Don’t forget ‘Dainty’ connection
It was an excellent page of information on the Newport Bermuda Race in today's newspaper (June 18), except that you left out what is surely the most interesting and significant historical feature of Bermuda's connection with the Newport Bermuda Race: that a 37ft — 42ft, including her bowsprit — ketch, built in Bermuda in 1897 out of Bermuda cedar, sailed in the Newport Bermuda Race four times; namely in 1923, 1924, 1932 and 1934.
Not only that, she won the 1923 race, or maybe it was her class.
She sailed in the races against the likes of John Alden in his Malabar, Robert Bavier in Memory and other notable sailors of that era.
Dainty was raced by Alfred Darrell, together with a number of his brothers, the most notorious of which was Bert. Dainty broke her mooring during Hurricane Emily in 1987 and sustained enough damage that I could not face the prospect of “starting again” and rebuilding her.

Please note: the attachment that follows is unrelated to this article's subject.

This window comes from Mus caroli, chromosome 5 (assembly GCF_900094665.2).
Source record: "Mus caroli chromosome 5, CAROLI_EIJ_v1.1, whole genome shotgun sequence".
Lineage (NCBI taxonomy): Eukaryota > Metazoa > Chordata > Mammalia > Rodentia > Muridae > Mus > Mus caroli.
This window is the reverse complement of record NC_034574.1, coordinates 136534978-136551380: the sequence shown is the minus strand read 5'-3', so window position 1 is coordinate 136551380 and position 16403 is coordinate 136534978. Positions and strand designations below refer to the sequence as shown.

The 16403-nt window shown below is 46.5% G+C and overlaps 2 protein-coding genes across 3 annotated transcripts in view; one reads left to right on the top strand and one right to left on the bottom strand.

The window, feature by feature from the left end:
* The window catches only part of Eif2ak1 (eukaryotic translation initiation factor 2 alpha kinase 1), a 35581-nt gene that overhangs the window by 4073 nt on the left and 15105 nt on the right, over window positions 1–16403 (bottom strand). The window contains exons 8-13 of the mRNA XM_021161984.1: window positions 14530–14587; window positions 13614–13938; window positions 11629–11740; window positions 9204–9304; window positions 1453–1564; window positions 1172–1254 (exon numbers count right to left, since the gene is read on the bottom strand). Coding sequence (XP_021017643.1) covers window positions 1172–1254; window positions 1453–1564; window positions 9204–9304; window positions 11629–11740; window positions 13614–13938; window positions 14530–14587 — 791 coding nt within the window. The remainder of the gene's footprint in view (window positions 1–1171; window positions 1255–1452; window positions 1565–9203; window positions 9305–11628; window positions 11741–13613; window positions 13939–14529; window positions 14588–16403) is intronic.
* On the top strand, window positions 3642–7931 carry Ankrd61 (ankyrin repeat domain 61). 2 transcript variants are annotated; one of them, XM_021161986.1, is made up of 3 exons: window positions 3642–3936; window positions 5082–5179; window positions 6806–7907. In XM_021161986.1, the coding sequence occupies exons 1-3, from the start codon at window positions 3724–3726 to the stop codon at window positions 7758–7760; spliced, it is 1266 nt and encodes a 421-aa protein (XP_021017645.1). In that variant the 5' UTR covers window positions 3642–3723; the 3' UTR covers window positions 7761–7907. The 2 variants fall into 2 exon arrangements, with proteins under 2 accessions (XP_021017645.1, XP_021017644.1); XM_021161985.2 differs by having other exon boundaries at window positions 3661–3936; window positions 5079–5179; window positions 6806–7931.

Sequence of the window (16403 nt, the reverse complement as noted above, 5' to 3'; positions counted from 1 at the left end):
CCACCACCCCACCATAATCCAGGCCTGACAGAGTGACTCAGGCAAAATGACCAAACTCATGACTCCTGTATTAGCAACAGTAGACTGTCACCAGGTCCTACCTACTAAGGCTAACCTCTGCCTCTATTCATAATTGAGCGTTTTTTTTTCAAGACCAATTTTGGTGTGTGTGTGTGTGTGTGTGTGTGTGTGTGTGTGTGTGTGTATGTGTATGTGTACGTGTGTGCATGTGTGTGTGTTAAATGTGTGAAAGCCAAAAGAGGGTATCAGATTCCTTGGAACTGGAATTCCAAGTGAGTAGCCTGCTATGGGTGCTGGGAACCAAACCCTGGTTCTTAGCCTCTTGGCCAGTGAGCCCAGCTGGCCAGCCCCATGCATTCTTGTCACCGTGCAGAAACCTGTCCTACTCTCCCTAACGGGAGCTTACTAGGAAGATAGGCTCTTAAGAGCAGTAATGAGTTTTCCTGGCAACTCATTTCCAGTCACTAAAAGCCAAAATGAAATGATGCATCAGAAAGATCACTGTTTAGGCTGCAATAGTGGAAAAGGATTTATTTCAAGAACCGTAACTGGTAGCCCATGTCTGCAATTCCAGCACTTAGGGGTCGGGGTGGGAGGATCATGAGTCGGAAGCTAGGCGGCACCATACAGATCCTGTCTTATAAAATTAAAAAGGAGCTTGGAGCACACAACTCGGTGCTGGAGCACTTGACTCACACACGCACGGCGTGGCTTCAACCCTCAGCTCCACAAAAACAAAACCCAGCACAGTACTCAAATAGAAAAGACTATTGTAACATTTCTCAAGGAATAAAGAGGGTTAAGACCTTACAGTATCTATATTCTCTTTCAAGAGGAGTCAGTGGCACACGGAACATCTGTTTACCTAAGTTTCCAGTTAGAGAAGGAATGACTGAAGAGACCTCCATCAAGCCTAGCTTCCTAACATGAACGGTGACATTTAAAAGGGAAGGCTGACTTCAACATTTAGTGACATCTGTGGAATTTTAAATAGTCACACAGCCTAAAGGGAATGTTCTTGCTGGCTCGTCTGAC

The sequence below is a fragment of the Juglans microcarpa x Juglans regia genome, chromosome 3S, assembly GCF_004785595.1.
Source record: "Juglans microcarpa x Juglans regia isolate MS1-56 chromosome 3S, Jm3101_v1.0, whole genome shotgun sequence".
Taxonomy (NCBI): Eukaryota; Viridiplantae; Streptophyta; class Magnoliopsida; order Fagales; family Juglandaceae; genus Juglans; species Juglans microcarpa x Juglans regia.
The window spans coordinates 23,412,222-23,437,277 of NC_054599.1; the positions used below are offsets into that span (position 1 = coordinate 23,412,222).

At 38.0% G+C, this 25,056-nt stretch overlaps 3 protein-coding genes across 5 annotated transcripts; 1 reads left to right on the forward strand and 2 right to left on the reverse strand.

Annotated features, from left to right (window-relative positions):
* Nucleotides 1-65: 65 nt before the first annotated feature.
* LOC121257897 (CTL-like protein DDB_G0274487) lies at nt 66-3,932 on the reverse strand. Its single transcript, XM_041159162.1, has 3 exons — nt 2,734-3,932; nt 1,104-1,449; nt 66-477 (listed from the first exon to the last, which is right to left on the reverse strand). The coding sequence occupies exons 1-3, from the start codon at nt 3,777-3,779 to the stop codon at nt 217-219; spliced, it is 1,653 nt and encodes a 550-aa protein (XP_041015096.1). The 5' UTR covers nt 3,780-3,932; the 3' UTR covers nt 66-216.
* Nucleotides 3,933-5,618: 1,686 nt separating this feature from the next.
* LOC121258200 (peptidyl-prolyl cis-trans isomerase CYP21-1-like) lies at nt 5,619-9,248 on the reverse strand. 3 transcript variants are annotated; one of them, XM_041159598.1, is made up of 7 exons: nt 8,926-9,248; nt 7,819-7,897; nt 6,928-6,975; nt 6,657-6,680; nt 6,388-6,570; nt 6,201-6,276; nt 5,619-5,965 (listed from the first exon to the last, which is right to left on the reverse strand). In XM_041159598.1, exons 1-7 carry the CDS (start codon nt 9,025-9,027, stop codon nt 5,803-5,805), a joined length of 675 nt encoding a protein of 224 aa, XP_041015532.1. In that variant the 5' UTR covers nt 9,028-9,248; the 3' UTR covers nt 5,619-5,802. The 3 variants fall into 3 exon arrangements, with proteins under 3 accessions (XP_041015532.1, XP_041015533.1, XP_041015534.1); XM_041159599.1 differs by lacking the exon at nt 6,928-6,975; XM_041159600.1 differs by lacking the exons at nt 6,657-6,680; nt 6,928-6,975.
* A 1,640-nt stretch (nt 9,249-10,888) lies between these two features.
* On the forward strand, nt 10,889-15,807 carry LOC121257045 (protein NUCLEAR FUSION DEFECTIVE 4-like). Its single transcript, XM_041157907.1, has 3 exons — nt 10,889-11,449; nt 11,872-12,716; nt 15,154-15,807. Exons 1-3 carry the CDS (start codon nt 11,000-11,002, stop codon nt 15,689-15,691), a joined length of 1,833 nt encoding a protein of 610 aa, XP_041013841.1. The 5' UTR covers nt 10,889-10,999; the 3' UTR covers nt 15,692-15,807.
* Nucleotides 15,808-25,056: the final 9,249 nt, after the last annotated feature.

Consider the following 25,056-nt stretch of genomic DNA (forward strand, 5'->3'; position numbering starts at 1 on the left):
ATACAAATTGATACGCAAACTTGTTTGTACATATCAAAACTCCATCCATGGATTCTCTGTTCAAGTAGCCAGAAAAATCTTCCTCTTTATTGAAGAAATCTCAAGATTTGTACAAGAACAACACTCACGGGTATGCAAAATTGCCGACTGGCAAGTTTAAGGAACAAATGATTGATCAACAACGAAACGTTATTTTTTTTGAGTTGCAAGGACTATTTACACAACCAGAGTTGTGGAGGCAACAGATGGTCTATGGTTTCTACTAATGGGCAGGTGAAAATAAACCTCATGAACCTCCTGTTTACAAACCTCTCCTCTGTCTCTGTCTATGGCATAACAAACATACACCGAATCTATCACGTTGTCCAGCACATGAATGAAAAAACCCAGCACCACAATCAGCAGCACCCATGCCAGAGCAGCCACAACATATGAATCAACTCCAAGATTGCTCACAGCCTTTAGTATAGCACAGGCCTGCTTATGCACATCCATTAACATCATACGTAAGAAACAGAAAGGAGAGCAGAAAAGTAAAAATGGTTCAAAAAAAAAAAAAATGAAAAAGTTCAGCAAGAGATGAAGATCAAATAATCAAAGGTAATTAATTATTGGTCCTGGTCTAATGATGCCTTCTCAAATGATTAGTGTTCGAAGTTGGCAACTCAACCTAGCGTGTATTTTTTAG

As she was then 90 years old and, given that I had hoped to give her to the Maritime Museum when she turned 100, I donated her to the museum. My wife and I raised enough financial contributions from local people and businesses that we were able to “somewhat restore her” with the necessary TLC that I believe only Joe and Wendy could have provided.
She resides at the museum, requiring a facelift and awaiting considerable further financing to build an appropriate extension of the boat loft so that Dainty, and the museum's collection of Bermuda boats also awaiting refurbishment, can be properly displayed.
I'm working on it.